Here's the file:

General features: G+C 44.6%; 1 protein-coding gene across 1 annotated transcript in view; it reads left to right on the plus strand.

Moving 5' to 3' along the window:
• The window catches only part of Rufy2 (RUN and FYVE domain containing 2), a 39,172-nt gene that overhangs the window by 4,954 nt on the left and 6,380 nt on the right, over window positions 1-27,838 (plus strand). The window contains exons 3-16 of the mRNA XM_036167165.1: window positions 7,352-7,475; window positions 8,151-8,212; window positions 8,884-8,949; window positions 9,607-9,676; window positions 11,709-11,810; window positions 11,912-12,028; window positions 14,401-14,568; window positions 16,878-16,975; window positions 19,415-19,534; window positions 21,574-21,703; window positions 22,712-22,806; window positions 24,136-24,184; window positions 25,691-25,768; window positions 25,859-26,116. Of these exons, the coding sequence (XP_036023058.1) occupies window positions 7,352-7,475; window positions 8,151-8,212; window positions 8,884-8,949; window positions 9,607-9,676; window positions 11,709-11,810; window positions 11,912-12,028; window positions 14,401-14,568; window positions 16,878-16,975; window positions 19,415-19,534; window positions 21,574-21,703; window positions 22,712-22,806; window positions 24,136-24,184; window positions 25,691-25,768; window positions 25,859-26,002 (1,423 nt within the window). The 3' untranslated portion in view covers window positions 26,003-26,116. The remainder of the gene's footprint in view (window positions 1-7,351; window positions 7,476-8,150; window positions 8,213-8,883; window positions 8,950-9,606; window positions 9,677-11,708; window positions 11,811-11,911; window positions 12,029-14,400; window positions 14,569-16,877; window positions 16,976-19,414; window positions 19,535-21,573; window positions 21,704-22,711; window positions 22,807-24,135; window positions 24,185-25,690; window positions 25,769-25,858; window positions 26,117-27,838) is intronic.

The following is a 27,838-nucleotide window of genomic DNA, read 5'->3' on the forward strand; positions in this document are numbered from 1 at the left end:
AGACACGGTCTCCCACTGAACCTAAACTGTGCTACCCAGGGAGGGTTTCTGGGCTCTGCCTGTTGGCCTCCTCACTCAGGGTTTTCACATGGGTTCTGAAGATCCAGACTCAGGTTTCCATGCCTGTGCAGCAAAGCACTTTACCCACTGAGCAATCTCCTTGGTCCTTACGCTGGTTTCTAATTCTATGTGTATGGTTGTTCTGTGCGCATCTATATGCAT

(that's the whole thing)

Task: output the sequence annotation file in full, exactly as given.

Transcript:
General features: G+C 44.6%; 1 protein-coding gene across 1 annotated transcript in view; it reads left to right on the plus strand.

Moving 5' to 3' along the window:
• The window catches only part of Rufy2 (RUN and FYVE domain containing 2), a 39,172-nt gene that overhangs the window by 4,954 nt on the left and 6,380 nt on the right, over window positions 1-27,838 (plus strand). The window contains exons 3-16 of the mRNA XM_036167165.1: window positions 7,352-7,475; window positions 8,151-8,212; window positions 8,884-8,949; window positions 9,607-9,676; window positions 11,709-11,810; window positions 11,912-12,028; window positions 14,401-14,568; window positions 16,878-16,975; window positions 19,415-19,534; window positions 21,574-21,703; window positions 22,712-22,806; window positions 24,136-24,184; window positions 25,691-25,768; window positions 25,859-26,116. Of these exons, the coding sequence (XP_036023058.1) occupies window positions 7,352-7,475; window positions 8,151-8,212; window positions 8,884-8,949; window positions 9,607-9,676; window positions 11,709-11,810; window positions 11,912-12,028; window positions 14,401-14,568; window positions 16,878-16,975; window positions 19,415-19,534; window positions 21,574-21,703; window positions 22,712-22,806; window positions 24,136-24,184; window positions 25,691-25,768; window positions 25,859-26,002 (1,423 nt within the window). The 3' untranslated portion in view covers window positions 26,003-26,116. The remainder of the gene's footprint in view (window positions 1-7,351; window positions 7,476-8,150; window positions 8,213-8,883; window positions 8,950-9,606; window positions 9,677-11,708; window positions 11,811-11,911; window positions 12,029-14,400; window positions 14,569-16,877; window positions 16,976-19,414; window positions 19,535-21,573; window positions 21,704-22,711; window positions 22,807-24,135; window positions 24,185-25,690; window positions 25,769-25,858; window positions 26,117-27,838) is intronic.

The following is a 27,838-nucleotide window of genomic DNA, read 5'->3' on the forward strand; positions in this document are numbered from 1 at the left end:
AGACACGGTCTCCCACTGAACCTAAACTGTGCTACCCAGGGAGGGTTTCTGGGCTCTGCCTGTTGGCCTCCTCACTCAGGGTTTTCACATGGGTTCTGAAGATCCAGACTCAGGTTTCCATGCCTGTGCAGCAAAGCACTTTACCCACTGAGCAATCTCCTTGGTCCTTACGCTGGTTTCTAATTCTATGTGTATGGTTGTTCTGTGCGCATCTATATGCAT